Racial and Ethnic Differences in ADHD Treatment Quality Among Medicaid-Enrolled Youth

OBJECTIVES: We estimated racial/ethnic differences in attention-deficit/hyperactivity disorder (ADHD) care quality and treatment continuity among Medicaid-enrolled children.
 
METHODS: Using Medicaid data from 9 states (2008 to 2011), we identified 172 322 youth (age 6 to 12) initiating ADHD medication. Outcome measures included: (1) adequate follow-up care in the (a) initiation and (b) continuation and maintenance (C&M) treatment phases; (2) combined treatment with medication and psychotherapy (versus medication alone); (3) medication discontinuation; and (4) treatment disengagement (ie, discontinued medication and received no psychotherapy). Logistic regressions controlled for confounding measures.
 
RESULTS: Among those initiating medication, three-fifths received adequate follow-up care in the initiation and C&M phases, and under two-fifths received combined treatment. Compared with whites, African American youth were less likely to receive adequate follow-up in either phase (P < .05), whereas Hispanic youth were more likely to receive adequate follow-up in the C&M phase (P < .001). African American and Hispanic youth were more likely than whites to receive combined treatment (P < .05). Over three-fifths discontinued medication, and over four-tenths disengaged from treatment. Compared with whites, African American and Hispanic children were 22.4% and 16.7% points more likely to discontinue medication, and 13.1% and 9.4% points more likely to disengage from treatment, respectively (P < .001).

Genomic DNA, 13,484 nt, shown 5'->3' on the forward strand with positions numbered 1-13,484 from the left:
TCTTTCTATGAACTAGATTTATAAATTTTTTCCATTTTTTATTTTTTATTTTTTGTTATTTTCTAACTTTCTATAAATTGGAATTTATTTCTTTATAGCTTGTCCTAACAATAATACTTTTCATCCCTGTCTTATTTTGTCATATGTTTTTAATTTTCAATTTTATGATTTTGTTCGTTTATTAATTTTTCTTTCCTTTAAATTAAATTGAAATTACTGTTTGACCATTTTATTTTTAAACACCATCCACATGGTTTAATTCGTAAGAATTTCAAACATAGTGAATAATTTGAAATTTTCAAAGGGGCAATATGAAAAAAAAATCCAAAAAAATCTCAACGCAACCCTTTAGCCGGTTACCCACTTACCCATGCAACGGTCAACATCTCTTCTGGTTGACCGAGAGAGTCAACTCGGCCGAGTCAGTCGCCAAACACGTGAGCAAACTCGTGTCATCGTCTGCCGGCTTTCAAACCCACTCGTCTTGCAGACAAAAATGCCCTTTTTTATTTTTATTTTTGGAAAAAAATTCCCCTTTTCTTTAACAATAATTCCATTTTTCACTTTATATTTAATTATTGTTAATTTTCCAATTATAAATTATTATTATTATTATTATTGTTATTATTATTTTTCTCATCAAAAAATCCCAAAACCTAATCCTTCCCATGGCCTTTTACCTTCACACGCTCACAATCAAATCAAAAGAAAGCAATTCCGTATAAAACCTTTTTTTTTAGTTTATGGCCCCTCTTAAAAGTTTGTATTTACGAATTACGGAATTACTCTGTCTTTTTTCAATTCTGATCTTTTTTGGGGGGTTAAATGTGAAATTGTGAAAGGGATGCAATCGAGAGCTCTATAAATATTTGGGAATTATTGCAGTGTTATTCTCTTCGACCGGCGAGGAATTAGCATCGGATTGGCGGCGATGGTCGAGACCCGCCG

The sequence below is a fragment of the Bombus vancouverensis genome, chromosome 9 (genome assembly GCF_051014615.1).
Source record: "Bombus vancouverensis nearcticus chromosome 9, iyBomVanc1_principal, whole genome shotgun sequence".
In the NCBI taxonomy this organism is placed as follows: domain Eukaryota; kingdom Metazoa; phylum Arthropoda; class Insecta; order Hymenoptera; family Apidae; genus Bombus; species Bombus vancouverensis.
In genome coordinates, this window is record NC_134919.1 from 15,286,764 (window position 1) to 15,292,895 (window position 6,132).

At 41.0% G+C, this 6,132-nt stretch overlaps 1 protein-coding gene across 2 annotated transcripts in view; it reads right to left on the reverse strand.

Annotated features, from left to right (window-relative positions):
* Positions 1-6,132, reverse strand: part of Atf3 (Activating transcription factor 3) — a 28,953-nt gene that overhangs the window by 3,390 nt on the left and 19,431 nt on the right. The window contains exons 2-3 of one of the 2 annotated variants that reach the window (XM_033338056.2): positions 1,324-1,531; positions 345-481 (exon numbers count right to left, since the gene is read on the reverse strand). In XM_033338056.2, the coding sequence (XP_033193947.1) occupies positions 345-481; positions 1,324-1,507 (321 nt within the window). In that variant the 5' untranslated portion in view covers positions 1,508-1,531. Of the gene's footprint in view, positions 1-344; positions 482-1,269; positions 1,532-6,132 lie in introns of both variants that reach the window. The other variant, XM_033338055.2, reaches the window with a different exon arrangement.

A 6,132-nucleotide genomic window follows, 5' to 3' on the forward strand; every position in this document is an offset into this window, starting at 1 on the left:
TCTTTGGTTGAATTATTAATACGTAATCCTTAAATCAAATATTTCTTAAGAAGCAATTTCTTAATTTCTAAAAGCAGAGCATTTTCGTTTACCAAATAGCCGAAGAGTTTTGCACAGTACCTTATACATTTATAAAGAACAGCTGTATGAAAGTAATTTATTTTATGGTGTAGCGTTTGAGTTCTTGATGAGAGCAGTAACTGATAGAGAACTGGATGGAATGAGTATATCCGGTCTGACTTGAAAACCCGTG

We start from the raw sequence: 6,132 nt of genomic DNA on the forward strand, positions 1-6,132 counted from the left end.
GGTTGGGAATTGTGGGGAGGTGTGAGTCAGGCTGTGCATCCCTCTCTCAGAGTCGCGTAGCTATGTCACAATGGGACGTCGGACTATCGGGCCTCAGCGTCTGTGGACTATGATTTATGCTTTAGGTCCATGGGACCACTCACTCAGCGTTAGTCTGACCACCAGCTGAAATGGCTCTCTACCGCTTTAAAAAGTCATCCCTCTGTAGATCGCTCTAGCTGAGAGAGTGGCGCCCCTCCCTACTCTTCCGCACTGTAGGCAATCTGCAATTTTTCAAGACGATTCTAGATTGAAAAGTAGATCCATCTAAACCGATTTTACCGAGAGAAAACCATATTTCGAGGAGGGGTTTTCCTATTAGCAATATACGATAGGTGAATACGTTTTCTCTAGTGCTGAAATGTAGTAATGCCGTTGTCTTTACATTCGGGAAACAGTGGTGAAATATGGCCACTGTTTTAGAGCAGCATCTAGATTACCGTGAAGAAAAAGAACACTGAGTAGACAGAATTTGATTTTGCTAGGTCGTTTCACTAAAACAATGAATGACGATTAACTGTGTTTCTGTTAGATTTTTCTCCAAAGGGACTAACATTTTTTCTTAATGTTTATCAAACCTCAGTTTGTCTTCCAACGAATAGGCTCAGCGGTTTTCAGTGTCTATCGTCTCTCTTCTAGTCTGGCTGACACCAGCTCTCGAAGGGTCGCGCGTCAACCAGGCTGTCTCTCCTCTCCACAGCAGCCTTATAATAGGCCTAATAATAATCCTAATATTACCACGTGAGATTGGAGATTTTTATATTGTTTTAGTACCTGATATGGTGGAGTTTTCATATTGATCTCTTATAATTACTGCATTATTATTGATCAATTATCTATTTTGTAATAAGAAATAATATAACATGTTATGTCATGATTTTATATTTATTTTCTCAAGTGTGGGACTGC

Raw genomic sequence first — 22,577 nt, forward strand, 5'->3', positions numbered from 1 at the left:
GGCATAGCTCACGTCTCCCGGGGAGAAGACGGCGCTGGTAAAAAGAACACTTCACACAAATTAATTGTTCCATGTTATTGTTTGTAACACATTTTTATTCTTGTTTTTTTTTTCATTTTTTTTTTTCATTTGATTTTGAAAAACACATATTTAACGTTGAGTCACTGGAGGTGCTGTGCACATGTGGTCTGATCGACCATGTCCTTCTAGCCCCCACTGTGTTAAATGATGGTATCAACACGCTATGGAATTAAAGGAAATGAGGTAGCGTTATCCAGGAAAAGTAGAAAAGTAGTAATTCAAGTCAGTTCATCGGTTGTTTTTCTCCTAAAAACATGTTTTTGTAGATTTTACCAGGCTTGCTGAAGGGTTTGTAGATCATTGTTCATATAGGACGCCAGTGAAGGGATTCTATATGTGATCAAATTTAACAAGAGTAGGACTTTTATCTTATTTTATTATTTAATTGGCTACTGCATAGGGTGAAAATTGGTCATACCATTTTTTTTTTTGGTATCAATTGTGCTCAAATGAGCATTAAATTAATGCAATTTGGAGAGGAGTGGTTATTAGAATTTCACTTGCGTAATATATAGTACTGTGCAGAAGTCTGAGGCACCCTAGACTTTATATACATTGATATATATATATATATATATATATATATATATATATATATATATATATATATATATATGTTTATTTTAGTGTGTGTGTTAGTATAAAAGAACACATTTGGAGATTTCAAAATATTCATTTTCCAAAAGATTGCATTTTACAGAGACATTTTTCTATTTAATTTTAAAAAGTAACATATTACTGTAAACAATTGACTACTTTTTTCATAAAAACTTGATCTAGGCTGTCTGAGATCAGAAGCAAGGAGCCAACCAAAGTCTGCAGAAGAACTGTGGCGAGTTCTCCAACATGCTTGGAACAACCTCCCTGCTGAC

CONCLUSIONS: Care quality for Medicaid-enrolled youth initiating ADHD medication is poor, and racial/ethnic differences in these measures are mixed. The most important disparities occur in the higher rates of medication discontinuation among minorities, which translate into higher rates of treatment disengagement because most youth discontinuing medication receive no psychotherapy.
 
Year: 2017
Author: Janet R. Cummings, Xu Ji, Lindsay Allen, Cathy Lally, Benjamin G. Druss